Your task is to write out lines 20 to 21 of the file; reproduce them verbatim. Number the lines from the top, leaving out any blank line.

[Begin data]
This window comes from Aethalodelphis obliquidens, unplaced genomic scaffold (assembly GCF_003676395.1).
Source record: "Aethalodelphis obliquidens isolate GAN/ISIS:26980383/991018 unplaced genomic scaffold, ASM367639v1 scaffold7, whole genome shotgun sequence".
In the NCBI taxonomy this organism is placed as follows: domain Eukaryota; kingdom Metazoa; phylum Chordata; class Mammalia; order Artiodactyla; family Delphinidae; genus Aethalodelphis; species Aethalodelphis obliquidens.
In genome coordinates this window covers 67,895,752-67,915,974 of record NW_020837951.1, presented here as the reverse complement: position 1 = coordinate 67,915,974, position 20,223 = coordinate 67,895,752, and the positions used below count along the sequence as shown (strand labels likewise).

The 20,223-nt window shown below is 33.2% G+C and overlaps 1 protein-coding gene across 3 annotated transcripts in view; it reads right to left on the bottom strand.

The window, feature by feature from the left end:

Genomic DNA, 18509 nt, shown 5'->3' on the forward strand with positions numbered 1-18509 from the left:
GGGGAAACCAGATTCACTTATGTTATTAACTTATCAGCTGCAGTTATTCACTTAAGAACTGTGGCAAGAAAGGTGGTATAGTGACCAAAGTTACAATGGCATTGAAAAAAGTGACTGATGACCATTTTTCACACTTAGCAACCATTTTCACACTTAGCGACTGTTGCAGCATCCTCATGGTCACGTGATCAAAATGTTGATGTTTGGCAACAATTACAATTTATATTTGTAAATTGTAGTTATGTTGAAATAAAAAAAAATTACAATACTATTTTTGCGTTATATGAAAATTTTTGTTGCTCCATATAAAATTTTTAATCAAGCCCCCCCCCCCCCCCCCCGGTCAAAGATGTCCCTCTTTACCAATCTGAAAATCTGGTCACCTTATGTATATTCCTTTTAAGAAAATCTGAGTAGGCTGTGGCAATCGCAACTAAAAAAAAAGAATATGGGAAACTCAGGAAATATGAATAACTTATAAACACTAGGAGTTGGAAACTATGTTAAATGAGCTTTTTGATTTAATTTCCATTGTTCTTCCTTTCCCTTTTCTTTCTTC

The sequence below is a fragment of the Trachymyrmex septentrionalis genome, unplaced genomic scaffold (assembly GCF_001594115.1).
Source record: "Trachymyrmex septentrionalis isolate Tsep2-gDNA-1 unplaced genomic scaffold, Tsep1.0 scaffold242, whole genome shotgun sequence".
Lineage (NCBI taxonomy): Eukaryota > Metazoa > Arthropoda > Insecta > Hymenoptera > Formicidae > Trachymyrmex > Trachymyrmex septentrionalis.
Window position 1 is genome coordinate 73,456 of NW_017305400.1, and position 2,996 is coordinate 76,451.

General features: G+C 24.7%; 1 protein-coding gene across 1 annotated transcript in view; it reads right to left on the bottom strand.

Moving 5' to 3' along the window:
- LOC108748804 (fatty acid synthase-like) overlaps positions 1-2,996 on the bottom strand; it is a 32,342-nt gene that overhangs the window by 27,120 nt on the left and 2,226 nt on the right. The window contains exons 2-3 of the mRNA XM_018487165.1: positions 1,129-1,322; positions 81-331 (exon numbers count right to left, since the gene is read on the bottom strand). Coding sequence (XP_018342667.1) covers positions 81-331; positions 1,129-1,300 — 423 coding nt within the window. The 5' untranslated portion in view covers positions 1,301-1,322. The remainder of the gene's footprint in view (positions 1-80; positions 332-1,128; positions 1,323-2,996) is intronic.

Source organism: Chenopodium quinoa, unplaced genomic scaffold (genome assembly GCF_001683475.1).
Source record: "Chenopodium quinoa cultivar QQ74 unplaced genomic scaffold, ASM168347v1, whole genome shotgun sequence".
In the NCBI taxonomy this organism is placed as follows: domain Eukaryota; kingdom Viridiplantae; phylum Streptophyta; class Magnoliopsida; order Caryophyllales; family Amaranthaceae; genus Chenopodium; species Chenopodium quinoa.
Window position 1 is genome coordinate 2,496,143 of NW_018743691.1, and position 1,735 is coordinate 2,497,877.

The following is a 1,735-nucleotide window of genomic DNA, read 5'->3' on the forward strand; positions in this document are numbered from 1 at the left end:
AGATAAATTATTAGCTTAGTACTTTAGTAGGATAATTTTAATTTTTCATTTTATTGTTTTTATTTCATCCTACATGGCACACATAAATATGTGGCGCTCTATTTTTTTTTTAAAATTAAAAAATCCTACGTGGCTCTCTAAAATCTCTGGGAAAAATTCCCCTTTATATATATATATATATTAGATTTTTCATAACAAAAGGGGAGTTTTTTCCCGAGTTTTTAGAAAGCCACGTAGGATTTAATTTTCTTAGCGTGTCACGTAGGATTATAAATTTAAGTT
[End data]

The following is a 1,735-nucleotide window of genomic DNA, read 5'->3' on the forward strand; positions in this document are numbered from 1 at the left end:
AGATAAATTATTAGCTTAGTACTTTAGTAGGATAATTTTAATTTTTCATTTTATTGTTTTTATTTCATCCTACATGGCACACATAAATATGTGGCGCTCTATTTTTTTTTTAAAATTAAAAAATCCTACGTGGCTCTCTAAAATCTCTGGGAAAAATTCCCCTTTATATATATATATATATTAGATTTTTCATAACAAAAGGGGAGTTTTTTCCCGAGTTTTTAGAAAGCCACGTAGGATTTAATTTTCTTAGCGTGTCACGTAGGATTATAAATTTAAGTT